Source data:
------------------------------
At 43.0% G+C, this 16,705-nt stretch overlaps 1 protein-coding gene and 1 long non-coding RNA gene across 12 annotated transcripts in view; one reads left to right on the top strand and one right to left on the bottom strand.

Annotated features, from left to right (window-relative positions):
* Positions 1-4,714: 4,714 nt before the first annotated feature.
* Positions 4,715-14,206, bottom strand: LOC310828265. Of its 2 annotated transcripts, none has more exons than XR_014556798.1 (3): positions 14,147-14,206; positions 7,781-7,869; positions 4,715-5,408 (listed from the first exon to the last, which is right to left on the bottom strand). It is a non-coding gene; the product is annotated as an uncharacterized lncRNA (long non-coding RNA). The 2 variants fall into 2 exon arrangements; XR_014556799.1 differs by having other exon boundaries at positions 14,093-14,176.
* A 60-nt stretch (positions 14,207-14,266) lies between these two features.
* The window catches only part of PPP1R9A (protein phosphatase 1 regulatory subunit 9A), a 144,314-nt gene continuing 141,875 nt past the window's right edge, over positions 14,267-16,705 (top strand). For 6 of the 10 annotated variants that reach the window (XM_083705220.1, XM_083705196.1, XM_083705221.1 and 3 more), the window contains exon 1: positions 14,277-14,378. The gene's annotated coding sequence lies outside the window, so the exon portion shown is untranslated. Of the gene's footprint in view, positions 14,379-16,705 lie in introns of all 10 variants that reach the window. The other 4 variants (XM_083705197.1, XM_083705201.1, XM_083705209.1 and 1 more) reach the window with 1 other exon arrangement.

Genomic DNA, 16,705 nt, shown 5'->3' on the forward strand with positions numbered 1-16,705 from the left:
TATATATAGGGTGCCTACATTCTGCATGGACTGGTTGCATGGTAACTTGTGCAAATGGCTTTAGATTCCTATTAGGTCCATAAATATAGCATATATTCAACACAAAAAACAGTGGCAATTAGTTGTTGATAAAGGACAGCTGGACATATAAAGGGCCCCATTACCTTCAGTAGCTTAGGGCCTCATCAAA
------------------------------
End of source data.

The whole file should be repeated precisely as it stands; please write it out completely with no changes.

At 43.0% G+C, this 16,705-nt stretch overlaps 1 protein-coding gene and 1 long non-coding RNA gene across 12 annotated transcripts in view; one reads left to right on the top strand and one right to left on the bottom strand.

Annotated features, from left to right (window-relative positions):
* Positions 1-4,714: 4,714 nt before the first annotated feature.
* Positions 4,715-14,206, bottom strand: LOC310828265. Of its 2 annotated transcripts, none has more exons than XR_014556798.1 (3): positions 14,147-14,206; positions 7,781-7,869; positions 4,715-5,408 (listed from the first exon to the last, which is right to left on the bottom strand). It is a non-coding gene; the product is annotated as an uncharacterized lncRNA (long non-coding RNA). The 2 variants fall into 2 exon arrangements; XR_014556799.1 differs by having other exon boundaries at positions 14,093-14,176.
* A 60-nt stretch (positions 14,207-14,266) lies between these two features.
* The window catches only part of PPP1R9A (protein phosphatase 1 regulatory subunit 9A), a 144,314-nt gene continuing 141,875 nt past the window's right edge, over positions 14,267-16,705 (top strand). For 6 of the 10 annotated variants that reach the window (XM_083705220.1, XM_083705196.1, XM_083705221.1 and 3 more), the window contains exon 1: positions 14,277-14,378. The gene's annotated coding sequence lies outside the window, so the exon portion shown is untranslated. Of the gene's footprint in view, positions 14,379-16,705 lie in introns of all 10 variants that reach the window. The other 4 variants (XM_083705197.1, XM_083705201.1, XM_083705209.1 and 1 more) reach the window with 1 other exon arrangement.

Genomic DNA, 16,705 nt, shown 5'->3' on the forward strand with positions numbered 1-16,705 from the left:
TATATATAGGGTGCCTACATTCTGCATGGACTGGTTGCATGGTAACTTGTGCAAATGGCTTTAGATTCCTATTAGGTCCATAAATATAGCATATATTCAACACAAAAAACAGTGGCAATTAGTTGTTGATAAAGGACAGCTGGACATATAAAGGGCCCCATTACCTTCAGTAGCTTAGGGCCTCATCAAA